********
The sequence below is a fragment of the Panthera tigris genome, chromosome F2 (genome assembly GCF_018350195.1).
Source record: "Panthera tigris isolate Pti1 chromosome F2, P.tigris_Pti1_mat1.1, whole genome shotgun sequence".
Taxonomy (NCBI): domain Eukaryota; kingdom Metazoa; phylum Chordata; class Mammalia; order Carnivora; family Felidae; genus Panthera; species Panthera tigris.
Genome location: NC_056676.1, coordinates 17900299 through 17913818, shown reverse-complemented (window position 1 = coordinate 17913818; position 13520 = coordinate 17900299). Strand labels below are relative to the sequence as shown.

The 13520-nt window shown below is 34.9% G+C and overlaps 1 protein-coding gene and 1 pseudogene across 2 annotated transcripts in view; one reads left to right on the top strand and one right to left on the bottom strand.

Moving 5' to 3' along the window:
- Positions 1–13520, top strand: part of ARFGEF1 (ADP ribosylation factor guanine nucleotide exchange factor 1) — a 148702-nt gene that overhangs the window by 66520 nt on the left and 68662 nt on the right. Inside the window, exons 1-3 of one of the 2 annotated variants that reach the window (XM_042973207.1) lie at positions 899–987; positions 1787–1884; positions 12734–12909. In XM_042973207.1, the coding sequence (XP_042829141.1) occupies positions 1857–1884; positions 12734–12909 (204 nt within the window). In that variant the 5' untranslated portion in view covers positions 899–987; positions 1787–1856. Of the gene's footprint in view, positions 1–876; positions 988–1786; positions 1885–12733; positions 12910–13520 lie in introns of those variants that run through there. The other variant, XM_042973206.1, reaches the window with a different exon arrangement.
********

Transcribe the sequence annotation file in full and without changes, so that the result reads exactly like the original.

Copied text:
The sequence below is a fragment of the Panthera tigris genome, chromosome F2 (genome assembly GCF_018350195.1).
Source record: "Panthera tigris isolate Pti1 chromosome F2, P.tigris_Pti1_mat1.1, whole genome shotgun sequence".
Taxonomy (NCBI): domain Eukaryota; kingdom Metazoa; phylum Chordata; class Mammalia; order Carnivora; family Felidae; genus Panthera; species Panthera tigris.
Genome location: NC_056676.1, coordinates 17900299 through 17913818, shown reverse-complemented (window position 1 = coordinate 17913818; position 13520 = coordinate 17900299). Strand labels below are relative to the sequence as shown.

The 13520-nt window shown below is 34.9% G+C and overlaps 1 protein-coding gene and 1 pseudogene across 2 annotated transcripts in view; one reads left to right on the top strand and one right to left on the bottom strand.

Moving 5' to 3' along the window:
- Positions 1–13520, top strand: part of ARFGEF1 (ADP ribosylation factor guanine nucleotide exchange factor 1) — a 148702-nt gene that overhangs the window by 66520 nt on the left and 68662 nt on the right. Inside the window, exons 1-3 of one of the 2 annotated variants that reach the window (XM_042973207.1) lie at positions 899–987; positions 1787–1884; positions 12734–12909. In XM_042973207.1, the coding sequence (XP_042829141.1) occupies positions 1857–1884; positions 12734–12909 (204 nt within the window). In that variant the 5' untranslated portion in view covers positions 899–987; positions 1787–1856. Of the gene's footprint in view, positions 1–876; positions 988–1786; positions 1885–12733; positions 12910–13520 lie in introns of those variants that run through there. The other variant, XM_042973206.1, reaches the window with a different exon arrangement.